Tag Archives: Children’s

The Journey

Francesca SannaWhatever I was expecting when I picked this book up, Francesca Sanna completely exceeded them. I’d like to add this as a read-a-like to Why? (Nikolai Popov) and The Terrible Things (Eve Bunting), which I wrote about earlier, in that the reader is not spared for even a moment some of the experiences of refugees and migrants, and all of the authors do a spectacular job of opening up conversation about these heavier topics.

I’ll just quote Sanna’s blurb on her inspiration for writing The Journey:


The Journey is actually a story about many journeys, and it began with the story of two girls I met in a refugee center in Italy. After meeting them I realized that behind their journey lay something very powerful. So I began collecting more stories of migration and interviewing many people from many different countries. A few months later, in September 2014, when I started studying a Master of Arts in Illustration at the Academy of Lucerne, I knew I wanted to create a book about these true stories. Almost every day on the news we hear the terms “migrants” and “refugees” but we rarely ever speak to or hear the personal journeys that they have had to take. This book is a collage of all those personal stories and the incredible strength of the people within them.

I hope you pick up this book and go on a journey of your own through the story, because both the text and the illustrations complement each other well, making for an experience you won’t soon forget. Find below the cut some more suggested reads from the junior section about immigrant experiences, and displacement.

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The Incorrigible Children of Ashton Place

Maryrose WoodI don’t think I’ve ever consumed an entire series as quickly as I did this one: The Incorrigible Children of Ashton Place. (The Chronicles of Narnia are a very close second, because I inhaled those as well, though in light of a recent rereading, I would have to put the Incorrigibles at the top.*) To be perfectly honest, I only learned of it and picked it up because they’re illustrated by none other than Jon Klassen, but I’m so glad I did!

The series is a delightfully written mystery that will keep you making connections between all the little details Wood drops left and right at every turn, whether it be the mysterious howling on Ashton grounds or the oddly coincidental wolf theme popping up at the bequest of a certain…. A.? Wood keeps you guessing with every book at how things are connected: was it really just a chance ad in the papers that got Penelope Lumley working for the Ashtons? Were the Incorrigibles actually raised by wolves? And what’s with Old Timothy? Just whence does Penelope Lumley’s seemingly infinite pluck come?

I won’t go too much into detail because I don’t want to spoil it for you, but Wood definitely keeps you on your toes and grabbing for the next installment. I personally quite enjoyed the asides, along with the fast pace and wit, but where I think Wood really excels is where this series has something to appeal to a variety of age groups. (The last book in the series, The Long-Lost Home, is set for release next June, and we’ve placed it on order, so beat the lines and put yourself on the waiting list now!)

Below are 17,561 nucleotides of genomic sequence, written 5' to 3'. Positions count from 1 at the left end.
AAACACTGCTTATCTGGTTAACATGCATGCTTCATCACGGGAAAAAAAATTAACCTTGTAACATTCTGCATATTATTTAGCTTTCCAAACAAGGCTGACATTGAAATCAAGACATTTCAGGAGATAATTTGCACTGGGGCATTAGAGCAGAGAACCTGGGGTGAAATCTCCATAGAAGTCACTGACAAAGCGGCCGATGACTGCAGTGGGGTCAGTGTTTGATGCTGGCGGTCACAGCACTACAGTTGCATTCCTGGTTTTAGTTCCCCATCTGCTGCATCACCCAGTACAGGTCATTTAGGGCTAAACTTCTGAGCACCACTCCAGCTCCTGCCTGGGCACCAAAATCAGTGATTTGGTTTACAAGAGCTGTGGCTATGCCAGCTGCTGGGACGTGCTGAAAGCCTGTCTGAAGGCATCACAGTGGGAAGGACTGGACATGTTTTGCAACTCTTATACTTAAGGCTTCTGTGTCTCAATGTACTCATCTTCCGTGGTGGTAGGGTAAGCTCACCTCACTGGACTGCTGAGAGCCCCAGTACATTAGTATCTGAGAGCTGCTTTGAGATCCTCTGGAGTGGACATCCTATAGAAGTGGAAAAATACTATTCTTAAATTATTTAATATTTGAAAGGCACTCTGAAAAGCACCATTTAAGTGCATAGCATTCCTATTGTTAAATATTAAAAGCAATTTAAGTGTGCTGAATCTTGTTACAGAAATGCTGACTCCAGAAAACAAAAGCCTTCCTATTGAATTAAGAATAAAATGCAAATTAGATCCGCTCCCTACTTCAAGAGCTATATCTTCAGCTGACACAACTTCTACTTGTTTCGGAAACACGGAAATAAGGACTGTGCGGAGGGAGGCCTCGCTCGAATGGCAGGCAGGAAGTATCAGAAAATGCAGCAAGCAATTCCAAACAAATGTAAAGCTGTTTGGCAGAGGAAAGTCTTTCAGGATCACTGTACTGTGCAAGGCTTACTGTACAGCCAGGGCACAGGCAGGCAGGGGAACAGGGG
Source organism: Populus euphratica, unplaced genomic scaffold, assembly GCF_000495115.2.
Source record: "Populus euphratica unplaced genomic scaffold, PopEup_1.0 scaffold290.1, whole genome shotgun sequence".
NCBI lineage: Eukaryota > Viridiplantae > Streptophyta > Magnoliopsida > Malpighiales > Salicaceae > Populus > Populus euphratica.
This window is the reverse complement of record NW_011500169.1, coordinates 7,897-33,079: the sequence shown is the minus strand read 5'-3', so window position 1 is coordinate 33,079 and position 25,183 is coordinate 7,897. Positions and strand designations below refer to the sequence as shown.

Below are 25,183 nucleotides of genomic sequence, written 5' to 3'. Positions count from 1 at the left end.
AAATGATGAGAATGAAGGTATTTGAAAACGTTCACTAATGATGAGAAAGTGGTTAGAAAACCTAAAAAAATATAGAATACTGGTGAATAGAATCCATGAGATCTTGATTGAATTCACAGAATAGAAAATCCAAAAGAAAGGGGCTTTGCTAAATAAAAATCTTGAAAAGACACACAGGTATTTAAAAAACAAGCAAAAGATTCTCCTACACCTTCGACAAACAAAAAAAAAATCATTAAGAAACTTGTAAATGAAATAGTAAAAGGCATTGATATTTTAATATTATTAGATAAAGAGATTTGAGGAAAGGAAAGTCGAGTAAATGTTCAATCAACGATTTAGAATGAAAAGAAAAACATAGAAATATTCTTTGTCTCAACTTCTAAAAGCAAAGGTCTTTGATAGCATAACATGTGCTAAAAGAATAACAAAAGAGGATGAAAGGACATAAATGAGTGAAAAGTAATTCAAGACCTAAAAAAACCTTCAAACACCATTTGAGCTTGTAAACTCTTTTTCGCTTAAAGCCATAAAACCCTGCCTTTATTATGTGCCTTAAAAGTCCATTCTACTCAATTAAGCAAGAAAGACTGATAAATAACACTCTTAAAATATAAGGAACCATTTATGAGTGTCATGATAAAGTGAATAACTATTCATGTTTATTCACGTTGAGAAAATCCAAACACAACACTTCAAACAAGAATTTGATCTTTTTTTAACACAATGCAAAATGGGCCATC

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Search and Spot: Animals!

EDIT: Take a look at the Vaughan Public Libraries COLOURING PAGES. Each branch has its own colouring sheets that portray a distinctive feature of the library, and you can print out and colour them in via that link! We would love to see your completed colourings!

Laura LjungkvistI haven’t really played spot-the-whatever games for a while now (probably since Where’s Waldo as a child, and even then not much), and whenever I have encountered them as an adult, I’ve found them to be a bit too easy to complete to truly engage with. This one though, is a treasure. Search and Spot: Animals! will keep you entertained (or frustrated) for maybe not quite hours, but at least a good half hour or so! And considering it’s a pretty slim book, I’d say it’s an amazing payoff. It really depends on how easily you can spot the animals, but I personally found it surprisingly difficult, which in turn made the experience surprisingly fun. I’d always get to, say, 9 out of 10 animals before having to start all over again because – fiddlesticks! I’ve gone through the entire 2-page spread, systematically, already! Or there’ll come a point where I start forgetting which of the insects I’ve found and which I haven’t, and, hey doesn’t this look like that insect? No, no, the pink part of its body is in another spot, and haven’t I already found it somewhere up here on the page? Now where’d that go?! Even the cover is a session of find-the-8-rabbits!

This is filed away under our junior section, but in light of the recent boom (or maybe not-so-recent? I don’t remember when those actually became popular…) of adult colouring books, I thought I should highlight these for all ages so we can satisfy our inner children!

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